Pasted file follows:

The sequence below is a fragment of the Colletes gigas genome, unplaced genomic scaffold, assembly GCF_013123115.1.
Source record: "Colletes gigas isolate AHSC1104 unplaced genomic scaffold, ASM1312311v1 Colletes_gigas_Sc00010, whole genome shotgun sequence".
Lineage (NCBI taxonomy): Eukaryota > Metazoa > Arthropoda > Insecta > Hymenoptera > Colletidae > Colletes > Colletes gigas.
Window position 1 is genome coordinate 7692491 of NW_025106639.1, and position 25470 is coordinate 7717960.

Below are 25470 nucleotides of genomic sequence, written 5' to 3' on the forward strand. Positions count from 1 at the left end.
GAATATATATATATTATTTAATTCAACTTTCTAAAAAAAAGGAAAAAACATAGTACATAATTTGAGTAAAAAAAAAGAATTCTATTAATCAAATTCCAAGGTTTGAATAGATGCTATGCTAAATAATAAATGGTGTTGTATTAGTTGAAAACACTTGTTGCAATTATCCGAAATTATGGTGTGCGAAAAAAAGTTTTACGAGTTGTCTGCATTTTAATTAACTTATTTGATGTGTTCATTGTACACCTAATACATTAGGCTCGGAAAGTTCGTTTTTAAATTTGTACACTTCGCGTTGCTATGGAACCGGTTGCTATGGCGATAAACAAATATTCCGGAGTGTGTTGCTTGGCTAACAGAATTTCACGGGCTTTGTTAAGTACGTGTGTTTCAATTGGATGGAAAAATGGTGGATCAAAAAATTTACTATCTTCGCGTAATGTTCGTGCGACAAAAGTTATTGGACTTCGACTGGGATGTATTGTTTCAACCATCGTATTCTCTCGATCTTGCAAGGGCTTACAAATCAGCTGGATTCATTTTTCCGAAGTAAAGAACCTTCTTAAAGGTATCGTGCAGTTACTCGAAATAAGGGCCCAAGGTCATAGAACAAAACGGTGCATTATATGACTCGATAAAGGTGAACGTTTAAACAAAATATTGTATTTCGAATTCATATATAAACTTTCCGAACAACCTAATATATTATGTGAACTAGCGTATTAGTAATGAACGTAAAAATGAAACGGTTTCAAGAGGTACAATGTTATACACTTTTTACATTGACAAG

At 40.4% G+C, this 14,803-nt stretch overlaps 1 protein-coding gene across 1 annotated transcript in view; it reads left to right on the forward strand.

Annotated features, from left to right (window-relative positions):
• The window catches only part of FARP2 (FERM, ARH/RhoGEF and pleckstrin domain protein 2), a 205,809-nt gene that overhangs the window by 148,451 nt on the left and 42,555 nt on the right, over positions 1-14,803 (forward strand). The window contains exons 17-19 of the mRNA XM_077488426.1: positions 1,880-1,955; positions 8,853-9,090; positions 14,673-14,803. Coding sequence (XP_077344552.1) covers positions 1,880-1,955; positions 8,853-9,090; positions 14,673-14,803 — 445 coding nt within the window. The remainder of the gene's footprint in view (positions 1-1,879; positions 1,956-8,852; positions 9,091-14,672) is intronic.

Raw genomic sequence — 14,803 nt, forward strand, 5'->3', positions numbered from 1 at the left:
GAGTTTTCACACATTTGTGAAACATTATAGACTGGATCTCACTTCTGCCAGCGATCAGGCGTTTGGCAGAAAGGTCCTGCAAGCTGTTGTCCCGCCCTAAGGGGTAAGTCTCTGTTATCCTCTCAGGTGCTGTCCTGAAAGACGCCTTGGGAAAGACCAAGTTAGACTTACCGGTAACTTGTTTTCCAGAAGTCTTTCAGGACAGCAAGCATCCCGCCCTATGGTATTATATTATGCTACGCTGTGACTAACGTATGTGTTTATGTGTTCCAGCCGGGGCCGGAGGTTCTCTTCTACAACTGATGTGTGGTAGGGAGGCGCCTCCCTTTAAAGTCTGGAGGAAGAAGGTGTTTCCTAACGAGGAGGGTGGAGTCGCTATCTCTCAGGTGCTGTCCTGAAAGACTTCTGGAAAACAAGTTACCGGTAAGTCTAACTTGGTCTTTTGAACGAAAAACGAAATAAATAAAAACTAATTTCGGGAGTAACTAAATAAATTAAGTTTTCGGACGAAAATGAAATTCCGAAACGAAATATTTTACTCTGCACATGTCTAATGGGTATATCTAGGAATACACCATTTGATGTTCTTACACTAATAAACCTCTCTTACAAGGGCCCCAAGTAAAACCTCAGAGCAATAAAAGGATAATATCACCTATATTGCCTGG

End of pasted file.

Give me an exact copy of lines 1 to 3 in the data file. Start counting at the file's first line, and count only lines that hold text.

The sequence below is a fragment of the Colletes gigas genome, unplaced genomic scaffold, assembly GCF_013123115.1.
Source record: "Colletes gigas isolate AHSC1104 unplaced genomic scaffold, ASM1312311v1 Colletes_gigas_Sc00010, whole genome shotgun sequence".
Lineage (NCBI taxonomy): Eukaryota > Metazoa > Arthropoda > Insecta > Hymenoptera > Colletidae > Colletes > Colletes gigas.